For handling the future unreliable chips, a research group at MIT’s Computer Science and Artificial Intelligence Laboratory has developed a new programming framework that enables software developers to specify when errors may be tolerable. The system then calculates the probability that the software will perform as it’s intended.
As transistors get smaller, they also become less reliable. This reliability won’t be a major issue in some cases. For example, if few pixels in each frame of a high-definition video are improperly decoded, viewers probably won’t notice — but relaxing the requirement of perfect decoding could yield gains in speed or energy efficiency.
The researchers’ system, which they’ve dubbed Rely, begins with a specification of the hardware on which a program is intended to run. That specification includes the expected failure rates of individual low-level instructions, such as the addition, multiplication, or comparison of two values. In its current version, Rely assumes that the hardware also has a failure-free mode of operation — one that might require slower execution or higher power consumption.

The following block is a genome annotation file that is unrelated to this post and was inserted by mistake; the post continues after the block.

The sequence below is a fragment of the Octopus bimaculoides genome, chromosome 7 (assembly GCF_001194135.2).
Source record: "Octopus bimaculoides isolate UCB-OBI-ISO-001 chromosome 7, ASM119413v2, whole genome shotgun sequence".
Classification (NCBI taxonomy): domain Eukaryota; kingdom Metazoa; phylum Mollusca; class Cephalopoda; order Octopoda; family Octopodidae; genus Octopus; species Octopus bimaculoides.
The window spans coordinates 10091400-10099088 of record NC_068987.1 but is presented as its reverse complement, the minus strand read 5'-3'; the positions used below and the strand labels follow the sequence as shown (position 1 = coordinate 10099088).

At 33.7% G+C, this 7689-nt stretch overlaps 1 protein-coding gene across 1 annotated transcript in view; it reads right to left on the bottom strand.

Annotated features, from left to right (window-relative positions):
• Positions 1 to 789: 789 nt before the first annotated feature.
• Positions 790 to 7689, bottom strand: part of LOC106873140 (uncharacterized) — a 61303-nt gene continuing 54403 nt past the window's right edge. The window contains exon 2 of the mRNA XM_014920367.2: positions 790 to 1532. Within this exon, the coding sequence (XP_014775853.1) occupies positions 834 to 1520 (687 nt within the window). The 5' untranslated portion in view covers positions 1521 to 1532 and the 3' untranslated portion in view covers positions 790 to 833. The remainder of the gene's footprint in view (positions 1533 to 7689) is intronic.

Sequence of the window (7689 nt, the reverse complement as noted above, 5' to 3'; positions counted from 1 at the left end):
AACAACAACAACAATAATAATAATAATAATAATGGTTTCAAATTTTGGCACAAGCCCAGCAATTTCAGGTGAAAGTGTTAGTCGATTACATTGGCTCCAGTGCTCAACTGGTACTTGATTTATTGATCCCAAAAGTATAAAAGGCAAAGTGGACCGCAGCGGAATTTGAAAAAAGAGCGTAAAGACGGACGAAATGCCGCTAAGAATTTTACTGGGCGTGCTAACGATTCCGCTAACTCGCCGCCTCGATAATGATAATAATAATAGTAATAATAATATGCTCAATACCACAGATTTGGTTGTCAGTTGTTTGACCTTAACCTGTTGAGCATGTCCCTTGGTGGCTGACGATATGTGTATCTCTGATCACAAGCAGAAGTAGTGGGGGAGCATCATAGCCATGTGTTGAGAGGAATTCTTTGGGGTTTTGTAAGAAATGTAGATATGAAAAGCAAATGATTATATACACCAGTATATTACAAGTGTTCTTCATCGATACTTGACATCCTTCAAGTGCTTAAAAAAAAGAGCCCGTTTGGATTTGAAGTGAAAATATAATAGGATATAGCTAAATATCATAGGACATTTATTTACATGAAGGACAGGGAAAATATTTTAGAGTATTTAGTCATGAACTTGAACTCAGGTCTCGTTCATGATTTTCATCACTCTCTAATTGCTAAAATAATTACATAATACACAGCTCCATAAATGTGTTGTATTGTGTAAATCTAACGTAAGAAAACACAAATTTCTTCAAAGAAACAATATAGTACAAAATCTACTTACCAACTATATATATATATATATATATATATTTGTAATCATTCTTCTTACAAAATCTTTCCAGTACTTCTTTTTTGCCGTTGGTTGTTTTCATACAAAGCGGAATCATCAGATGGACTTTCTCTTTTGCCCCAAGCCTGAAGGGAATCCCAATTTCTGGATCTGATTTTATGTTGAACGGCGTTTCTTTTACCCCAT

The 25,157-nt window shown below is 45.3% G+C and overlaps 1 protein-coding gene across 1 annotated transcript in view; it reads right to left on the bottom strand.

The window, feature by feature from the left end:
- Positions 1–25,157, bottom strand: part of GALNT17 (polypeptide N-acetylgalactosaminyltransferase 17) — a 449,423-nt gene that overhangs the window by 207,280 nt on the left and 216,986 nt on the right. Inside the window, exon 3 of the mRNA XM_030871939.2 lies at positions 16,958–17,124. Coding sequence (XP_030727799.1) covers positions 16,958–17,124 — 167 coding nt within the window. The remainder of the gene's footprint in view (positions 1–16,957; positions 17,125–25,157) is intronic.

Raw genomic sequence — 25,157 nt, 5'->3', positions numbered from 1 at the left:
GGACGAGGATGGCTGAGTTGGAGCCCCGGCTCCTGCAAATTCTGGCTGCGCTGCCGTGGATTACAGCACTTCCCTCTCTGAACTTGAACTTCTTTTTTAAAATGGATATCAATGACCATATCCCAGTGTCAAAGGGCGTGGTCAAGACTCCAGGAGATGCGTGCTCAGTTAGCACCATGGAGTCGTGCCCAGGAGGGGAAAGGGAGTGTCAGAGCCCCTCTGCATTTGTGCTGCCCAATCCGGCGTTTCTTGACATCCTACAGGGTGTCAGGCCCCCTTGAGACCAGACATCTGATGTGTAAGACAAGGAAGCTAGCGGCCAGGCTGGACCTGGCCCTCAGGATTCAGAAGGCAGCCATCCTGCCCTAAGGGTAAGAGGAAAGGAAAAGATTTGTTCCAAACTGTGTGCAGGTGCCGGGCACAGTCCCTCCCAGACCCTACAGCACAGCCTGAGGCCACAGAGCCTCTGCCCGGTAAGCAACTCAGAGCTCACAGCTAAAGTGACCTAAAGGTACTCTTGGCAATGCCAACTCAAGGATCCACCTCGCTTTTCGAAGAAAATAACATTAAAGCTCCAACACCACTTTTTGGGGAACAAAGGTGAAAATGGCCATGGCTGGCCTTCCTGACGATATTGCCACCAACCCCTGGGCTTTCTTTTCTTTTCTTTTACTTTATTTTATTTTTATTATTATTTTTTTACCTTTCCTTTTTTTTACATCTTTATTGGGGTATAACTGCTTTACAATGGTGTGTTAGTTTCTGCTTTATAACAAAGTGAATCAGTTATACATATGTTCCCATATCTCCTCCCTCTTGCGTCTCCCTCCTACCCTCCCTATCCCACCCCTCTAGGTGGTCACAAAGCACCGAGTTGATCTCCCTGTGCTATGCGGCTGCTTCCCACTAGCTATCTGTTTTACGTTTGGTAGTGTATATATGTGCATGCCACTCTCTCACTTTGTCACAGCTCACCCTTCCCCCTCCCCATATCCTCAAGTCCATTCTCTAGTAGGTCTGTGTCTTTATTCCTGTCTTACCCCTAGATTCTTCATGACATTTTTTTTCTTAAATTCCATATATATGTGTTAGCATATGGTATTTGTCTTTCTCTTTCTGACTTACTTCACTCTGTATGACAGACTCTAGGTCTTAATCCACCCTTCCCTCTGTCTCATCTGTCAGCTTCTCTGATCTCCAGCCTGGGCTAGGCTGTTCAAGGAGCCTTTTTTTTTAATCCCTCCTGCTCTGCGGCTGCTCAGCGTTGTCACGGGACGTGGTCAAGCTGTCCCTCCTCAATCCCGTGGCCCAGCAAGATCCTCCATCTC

A developer who thinks that a particular program instruction can tolerate a little error simply adds a period (i-e “dot”) to the appropriate line of code. So the instruction “total = total + new_value” becomes “total = total +. new_value.” Where Rely encounters that telltale dot, it knows to evaluate the program’s execution using the failure rates in the specification. Otherwise, it assumes that the instruction needs to be executed properly.
With the existing version of Rely, a programmer who finds that permitting a few errors yields an unacceptably low probability of success can go back and tinker with his or her code, removing dots here and there and adding them elsewhere. Re-evaluating the code, the researchers say, generally takes no more than a few seconds.
But in ongoing work, they’re trying to develop a version of the system that allows the programmer to simply specify the accepted failure rate for whole blocks of code: say, pixels in a frame of video need to be decoded with 97 percent reliability. The system would then go through and automatically determine how the code should be modified to both meet those requirements and maximize either power savings or speed of execution.